Heres my latest Linked In post
Once any group of people spend enough time together they start to develop a common language that is specific to that group. It happens in marriage, where a couple develops a sort of marital shorthand based on their shared experiences, and it happens in teams for the same reason.
My team at work has begun to develop our own set of phrases and expressions. I call this teamglish. So for example, if someone is getting stressed out over something they can’t control, “it’s time for ice cream.” We make regular team excursions to get ice cream.
If a project has been a real pain, it’s been “not so kind”. The best part about Teamglish is that everyone can participate. “Not so kind” came from one of our overseas contractors, but it describes exactly the project that brought it into existence.
Married couples develop shared language after being together for a while. For example, if my wife wants to remind me to stop and ask for directions, or at least turn on the GPS, she only has to say “Chaska” after the time I got hopelessly lost taking a shortcut to Shakopee for the Minnesota Renaissance Festival and ended up 25 miles away in Chaska. If I want to remind her that we have an agreed to spending limit that we have to stay under unless we talk to each other first, all I have to do is say “Kitchenaid” I’m guessing if you know anything about kitchen appliances, you know what that was in reference to.
On Star Trek: The Next Generation, there was an episode where Capt. Picard ends up stranded on a planet with an alien that only speaks in metaphors. That must be what it’s like to join a team that has begun to create a teamglish.
There’s an old joke about an old man who is getting comfortable on his first day at the retirement home. He’s invited to join some of the other residents for coffee. As they sit there, different people shout out numbers, and people laugh. One guy shouts out a number, and everybody almost falls out of their chairs laughing.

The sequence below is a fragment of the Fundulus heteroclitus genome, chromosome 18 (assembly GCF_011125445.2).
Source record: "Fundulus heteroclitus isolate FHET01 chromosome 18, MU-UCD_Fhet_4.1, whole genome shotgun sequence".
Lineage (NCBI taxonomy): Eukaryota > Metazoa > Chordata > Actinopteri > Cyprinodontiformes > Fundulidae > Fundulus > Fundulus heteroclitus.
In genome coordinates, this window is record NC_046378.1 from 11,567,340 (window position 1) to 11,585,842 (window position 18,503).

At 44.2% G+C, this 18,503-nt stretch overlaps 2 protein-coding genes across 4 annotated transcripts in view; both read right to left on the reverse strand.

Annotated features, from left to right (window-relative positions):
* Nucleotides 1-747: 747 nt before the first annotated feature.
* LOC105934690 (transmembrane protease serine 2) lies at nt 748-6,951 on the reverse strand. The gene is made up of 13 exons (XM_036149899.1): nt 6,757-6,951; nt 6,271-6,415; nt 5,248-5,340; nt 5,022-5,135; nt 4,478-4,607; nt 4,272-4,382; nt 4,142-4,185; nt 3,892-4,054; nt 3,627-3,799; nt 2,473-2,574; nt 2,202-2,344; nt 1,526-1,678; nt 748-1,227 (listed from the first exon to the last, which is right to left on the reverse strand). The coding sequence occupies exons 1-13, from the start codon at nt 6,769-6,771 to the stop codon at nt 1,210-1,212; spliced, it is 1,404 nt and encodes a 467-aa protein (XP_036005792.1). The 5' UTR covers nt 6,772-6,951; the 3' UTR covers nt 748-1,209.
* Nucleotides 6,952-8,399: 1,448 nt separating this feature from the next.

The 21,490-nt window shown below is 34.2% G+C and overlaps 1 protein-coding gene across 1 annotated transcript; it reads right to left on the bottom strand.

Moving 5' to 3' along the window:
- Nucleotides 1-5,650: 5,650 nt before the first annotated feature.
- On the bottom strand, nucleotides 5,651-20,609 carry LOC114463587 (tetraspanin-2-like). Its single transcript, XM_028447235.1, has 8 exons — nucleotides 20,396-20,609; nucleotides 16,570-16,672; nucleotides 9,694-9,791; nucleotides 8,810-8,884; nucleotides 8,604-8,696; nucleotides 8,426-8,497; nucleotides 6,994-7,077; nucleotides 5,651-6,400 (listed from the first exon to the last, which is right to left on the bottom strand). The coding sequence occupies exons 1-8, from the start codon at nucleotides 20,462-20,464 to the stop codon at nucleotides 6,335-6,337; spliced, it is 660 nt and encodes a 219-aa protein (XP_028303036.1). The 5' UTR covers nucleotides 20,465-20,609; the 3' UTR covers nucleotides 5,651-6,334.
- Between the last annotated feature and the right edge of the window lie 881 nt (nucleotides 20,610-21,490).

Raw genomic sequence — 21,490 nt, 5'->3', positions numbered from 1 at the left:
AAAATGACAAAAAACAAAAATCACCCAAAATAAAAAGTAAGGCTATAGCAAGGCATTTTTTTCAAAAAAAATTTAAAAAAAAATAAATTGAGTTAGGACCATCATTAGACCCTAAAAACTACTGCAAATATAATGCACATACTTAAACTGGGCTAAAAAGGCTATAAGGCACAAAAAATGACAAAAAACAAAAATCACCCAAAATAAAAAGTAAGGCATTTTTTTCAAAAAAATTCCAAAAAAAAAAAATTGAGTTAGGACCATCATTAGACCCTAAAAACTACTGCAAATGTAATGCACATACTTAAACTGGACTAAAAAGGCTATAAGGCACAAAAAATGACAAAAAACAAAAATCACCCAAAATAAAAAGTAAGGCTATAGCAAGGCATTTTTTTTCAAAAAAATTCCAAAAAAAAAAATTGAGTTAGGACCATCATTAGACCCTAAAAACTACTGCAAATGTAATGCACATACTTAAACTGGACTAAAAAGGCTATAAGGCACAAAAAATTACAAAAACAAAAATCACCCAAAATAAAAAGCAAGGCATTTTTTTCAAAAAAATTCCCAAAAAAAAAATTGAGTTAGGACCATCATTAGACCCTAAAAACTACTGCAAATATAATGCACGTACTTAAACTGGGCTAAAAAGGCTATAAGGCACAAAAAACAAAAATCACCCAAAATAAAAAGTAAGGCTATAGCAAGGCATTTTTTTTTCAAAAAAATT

After this goes on for a while, he asks somebody to explain.
“Well, we’ve all been here awhile, and we realized we all knew the same jokes. So rather than tell them over and over again, we just gave them numbers and shout out the numbers instead.”
“So why did you laugh so hard when the bald headed guy shouted out a number?”
“We’d never heard that one before.”
Well, I better let you get back to work. I hear people shouting out numbers, and I have a new one to try out on the group. Hey guys! 47!
I’ve decided that gathering requirements is lot like this video:
Did you catch what you were supposed to?
Projects are often full of invisible gorillas. If you’re lucky, you’ll find a few gorilla tracks during the process to let you know that they are there. Other times, you won’t see the gorillas until they charge out of the bushes and start terrorizing innocent bystanders.
The problem is that often the business doesn’t know they have a gorilla infestation. Oh, sure they can tell you all about the poo flinging monkeys up in the trees, but the gorillas are all invisible until someone slips on a banana peel and ends up breaking a hip.
It’s hard to spot gorillas in the wild. They seem to either wear stealth fur, or are just very good at hiding behind things. And like the gorilla in the video, if you’re busy trying to figure out what kind of trees are in the jungle, they become very hard to spot.
You can stand back a bit, and try to get a better overview of the problem, but then you have to be careful not to fall off a cliff because you were too busy watching for gorillas to pay attention to your surroundings.
The thing you don’t want to do is waste time looking for snakes in the underbrush too. They might be hiding there, but unless they are going to bite you, they’re probably safe to ignore.
I better let you get back to work. We just moved a system to production and we have a bad case of baboons, and they’re EVERYWHERE!